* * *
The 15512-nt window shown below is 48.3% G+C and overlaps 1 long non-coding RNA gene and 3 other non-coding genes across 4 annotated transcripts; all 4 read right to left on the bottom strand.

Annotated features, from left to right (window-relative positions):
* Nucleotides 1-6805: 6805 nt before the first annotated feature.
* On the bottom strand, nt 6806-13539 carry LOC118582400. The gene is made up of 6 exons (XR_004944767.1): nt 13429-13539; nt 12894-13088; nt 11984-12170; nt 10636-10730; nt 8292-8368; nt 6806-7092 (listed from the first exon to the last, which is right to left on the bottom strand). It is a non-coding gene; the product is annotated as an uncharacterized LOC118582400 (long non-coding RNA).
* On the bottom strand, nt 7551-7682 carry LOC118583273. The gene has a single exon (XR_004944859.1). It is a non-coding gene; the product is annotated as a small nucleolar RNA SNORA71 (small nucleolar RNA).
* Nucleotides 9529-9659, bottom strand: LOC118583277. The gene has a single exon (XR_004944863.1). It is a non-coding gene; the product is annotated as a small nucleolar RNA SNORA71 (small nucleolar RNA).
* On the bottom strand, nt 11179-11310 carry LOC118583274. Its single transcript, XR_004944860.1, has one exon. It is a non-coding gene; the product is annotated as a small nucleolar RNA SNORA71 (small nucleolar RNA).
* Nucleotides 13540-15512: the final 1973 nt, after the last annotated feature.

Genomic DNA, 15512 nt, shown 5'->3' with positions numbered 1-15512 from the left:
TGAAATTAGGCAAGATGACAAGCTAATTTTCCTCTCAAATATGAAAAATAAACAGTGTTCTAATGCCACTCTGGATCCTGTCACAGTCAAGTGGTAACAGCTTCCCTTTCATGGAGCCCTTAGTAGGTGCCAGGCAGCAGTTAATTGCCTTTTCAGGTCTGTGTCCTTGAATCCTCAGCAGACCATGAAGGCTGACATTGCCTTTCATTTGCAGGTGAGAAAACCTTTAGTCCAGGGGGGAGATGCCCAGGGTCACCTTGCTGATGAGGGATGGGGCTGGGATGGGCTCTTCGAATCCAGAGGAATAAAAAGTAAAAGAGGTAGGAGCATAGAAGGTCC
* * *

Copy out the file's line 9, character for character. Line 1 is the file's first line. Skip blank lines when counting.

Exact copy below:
Genomic DNA, 15512 nt, shown 5'->3' with positions numbered 1-15512 from the left: